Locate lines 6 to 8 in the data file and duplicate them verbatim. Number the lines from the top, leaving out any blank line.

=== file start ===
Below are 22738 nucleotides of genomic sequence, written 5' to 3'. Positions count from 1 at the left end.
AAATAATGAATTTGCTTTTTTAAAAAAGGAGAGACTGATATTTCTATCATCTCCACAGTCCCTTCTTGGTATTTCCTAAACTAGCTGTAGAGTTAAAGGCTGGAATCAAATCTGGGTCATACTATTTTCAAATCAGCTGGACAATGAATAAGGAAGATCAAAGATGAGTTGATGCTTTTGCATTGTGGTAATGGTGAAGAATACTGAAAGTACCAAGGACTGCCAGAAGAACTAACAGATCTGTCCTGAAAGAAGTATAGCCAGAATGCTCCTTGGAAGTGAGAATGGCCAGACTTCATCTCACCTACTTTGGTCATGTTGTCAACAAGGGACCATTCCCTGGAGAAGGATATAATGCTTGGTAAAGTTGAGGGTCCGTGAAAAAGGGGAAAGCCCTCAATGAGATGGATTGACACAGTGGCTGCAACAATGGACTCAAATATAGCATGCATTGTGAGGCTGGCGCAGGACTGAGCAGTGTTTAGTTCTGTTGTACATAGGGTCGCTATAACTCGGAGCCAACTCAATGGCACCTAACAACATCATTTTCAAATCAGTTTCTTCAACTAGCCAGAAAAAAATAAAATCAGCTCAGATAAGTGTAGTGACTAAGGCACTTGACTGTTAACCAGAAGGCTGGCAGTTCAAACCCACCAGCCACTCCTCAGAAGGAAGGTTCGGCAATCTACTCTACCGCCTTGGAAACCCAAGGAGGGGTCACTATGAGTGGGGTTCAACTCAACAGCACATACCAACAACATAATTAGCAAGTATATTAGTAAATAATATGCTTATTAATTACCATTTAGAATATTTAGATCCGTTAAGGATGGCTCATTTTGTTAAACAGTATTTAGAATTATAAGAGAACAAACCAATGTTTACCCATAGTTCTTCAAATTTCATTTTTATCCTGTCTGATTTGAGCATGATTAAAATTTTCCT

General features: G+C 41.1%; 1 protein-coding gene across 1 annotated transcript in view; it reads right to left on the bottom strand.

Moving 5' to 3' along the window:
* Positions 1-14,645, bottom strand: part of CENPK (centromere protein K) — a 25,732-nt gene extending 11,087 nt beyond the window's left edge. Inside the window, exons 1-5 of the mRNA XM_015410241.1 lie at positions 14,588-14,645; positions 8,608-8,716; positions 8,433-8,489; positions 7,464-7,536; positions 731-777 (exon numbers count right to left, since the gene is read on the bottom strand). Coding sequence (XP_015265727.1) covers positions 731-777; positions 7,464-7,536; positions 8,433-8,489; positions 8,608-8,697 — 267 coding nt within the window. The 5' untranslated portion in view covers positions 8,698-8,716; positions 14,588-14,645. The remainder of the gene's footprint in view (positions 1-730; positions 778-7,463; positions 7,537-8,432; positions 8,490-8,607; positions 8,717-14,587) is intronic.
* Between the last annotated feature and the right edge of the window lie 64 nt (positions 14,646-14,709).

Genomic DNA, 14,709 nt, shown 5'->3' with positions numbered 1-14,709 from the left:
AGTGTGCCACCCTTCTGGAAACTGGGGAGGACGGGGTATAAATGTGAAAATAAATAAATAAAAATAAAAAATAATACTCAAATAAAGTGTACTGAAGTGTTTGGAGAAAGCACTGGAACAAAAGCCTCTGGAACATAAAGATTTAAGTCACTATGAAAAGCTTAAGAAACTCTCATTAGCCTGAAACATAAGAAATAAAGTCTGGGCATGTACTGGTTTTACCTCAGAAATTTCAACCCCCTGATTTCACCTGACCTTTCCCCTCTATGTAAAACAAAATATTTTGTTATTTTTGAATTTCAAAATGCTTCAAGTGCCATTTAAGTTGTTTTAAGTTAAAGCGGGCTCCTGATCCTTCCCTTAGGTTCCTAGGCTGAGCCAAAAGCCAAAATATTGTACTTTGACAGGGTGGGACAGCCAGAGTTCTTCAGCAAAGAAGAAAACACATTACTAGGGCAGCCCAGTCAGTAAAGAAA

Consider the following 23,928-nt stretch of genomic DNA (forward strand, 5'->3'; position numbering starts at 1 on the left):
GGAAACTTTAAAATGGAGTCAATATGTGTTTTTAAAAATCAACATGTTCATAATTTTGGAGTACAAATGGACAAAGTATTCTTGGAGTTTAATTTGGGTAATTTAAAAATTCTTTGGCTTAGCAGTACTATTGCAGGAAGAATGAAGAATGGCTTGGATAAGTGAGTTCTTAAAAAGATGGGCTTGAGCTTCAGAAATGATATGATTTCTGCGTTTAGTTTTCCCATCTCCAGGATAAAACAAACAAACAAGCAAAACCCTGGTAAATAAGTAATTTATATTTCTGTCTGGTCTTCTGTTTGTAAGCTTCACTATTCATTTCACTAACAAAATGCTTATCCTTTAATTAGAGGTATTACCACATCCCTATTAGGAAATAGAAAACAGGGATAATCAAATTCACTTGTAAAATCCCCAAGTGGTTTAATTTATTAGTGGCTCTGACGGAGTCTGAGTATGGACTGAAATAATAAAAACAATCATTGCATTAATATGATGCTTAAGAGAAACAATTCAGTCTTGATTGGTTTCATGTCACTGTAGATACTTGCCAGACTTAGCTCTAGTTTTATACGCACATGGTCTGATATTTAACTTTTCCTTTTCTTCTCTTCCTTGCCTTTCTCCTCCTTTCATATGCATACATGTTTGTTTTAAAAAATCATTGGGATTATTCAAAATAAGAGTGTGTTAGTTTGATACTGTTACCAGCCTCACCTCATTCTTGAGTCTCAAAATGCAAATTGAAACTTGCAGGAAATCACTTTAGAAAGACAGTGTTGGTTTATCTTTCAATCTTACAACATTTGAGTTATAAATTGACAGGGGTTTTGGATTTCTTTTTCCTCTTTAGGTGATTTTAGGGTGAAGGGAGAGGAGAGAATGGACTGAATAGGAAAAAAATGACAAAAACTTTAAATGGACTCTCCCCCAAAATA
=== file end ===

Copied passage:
* Between the last annotated feature and the right edge of the window lie 64 nt (positions 14,646-14,709).

Genomic DNA, 14,709 nt, shown 5'->3' with positions numbered 1-14,709 from the left:
AGTGTGCCACCCTTCTGGAAACTGGGGAGGACGGGGTATAAATGTGAAAATAAATAAATAAAAATAAAAAATAATACTCAAATAAAGTGTACTGAAGTGTTTGGAGAAAGCACTGGAACAAAAGCCTCTGGAACATAAAGATTTAAGTCACTATGAAAAGCTTAAGAAACTCTCATTAGCCTGAAACATAAGAAATAAAGTCTGGGCATGTACTGGTTTTACCTCAGAAATTTCAACCCCCTGATTTCACCTGACCTTTCCCCTCTATGTAAAACAAAATATTTTGTTATTTTTGAATTTCAAAATGCTTCAAGTGCCATTTAAGTTGTTTTAAGTTAAAGCGGGCTCCTGATCCTTCCCTTAGGTTCCTAGGCTGAGCCAAAAGCCAAAATATTGTACTTTGACAGGGTGGGACAGCCAGAGTTCTTCAGCAAAGAAGAAAACACATTACTAGGGCAGCCCAGTCAGTAAAGAAA